(MORE: Find a Nonprofit Job Matched to Your Passions)

Kemper asked himself those questions before taking the library position in 2005.

Like Barr, Kemper had been a long-time banker (although he took some major career breaks, including a year teaching English in China). He became Chairman and Chief Executive of UMB Financial in 2000, based in Kansas City, Mo., and retired five years later. When the possibility of the library job came up, he talked it over with close friends and met with patrons of the library. Although he enjoyed his business career, Kemper says, “ultimately it didn’t fulfill everything I wanted to do. The life of the mind and the civic role are important, too.”

How to Do a Nonprofit Job Search

No matter what mission or cause attracts you, some of the keys to finding rewarding work at a nonprofit are the same as with any thoughtful job search: Figuring out what do you really want to do, understanding your skillset, knowing what you have to offer and tapping into your network for job leads.

What’s different about the job search at a nonprofit is the opportunity to experiment — to test-drive the combination of your talents and an organization’s needs through volunteering. By learning about a group from the bottom rung of its career ladder, you can understand the intricacies of the nonprofit without romanticizing working there.

After all, even with the most noble vision, every nonprofit is like any other business, with plenty of shortcomings and frustrations. But through volunteering, you’ll live with them and can then decide whether to try to convert your free labor into a part-time or full-time paid position that’ll add meaning to your life.

More from Next Avenue:

Why Professional Men Over 60 Keep Working
The Good News About Women Working After 60
What Older Workers Want, But Aren’t Getting

MONEY retirement planning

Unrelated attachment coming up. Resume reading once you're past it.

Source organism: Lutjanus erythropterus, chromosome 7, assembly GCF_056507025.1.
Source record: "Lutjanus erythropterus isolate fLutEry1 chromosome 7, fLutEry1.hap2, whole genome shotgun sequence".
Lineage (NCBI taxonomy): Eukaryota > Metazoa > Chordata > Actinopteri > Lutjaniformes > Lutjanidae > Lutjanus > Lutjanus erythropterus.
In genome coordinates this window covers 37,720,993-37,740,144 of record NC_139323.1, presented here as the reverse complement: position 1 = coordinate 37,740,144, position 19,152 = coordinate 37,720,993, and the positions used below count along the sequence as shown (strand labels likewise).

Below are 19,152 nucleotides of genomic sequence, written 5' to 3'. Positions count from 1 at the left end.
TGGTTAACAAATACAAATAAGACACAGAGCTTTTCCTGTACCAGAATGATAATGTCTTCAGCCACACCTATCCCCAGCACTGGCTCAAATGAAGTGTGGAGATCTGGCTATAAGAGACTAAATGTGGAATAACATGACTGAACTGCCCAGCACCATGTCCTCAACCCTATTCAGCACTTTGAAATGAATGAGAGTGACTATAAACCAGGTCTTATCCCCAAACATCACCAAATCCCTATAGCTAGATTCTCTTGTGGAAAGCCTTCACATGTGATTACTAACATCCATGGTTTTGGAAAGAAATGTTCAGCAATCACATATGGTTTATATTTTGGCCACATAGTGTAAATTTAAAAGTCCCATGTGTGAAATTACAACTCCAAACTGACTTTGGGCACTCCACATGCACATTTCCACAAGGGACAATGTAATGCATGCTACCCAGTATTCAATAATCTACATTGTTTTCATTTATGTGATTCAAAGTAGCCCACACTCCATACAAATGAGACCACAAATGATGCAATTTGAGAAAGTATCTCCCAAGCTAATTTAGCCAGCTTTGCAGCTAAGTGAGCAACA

Retirement Calculators Are Wrong—But You Need One Anyway

child's hand moving an abacus
Cliff Parnell—Getty Images

To get the most from retirement calculators, it helps to understand their limitations.

Everyone knows it’s impossible to predict the future, but we seem to forget that truth when it comes to our personal finances. We save too little and hope there will be no emergency expenses. We look to financial advisers or media pundits to pick the most profitable stocks. And we think there is some magic formula or equation that will compute exactly when we can afford to retire.

But there just isn’t a precise answer to the question of whether or not you have enough money to retire. And that’s because retirement calculators aren’t evaluating a simple mathematical equation. Rather, they’re attempting to model the future. And that’s a very tough assignment.

You may have perfect knowledge of your personal situation: how much you’ll make, how much you’ll need to spend, how long your good health will last. But the world won’t stand still for you. How much will stocks and bonds return in the years ahead? What will inflation run? How will tax rates change? No person or tool can predict the trajectory of the economy, the markets, and government policy decades into the future.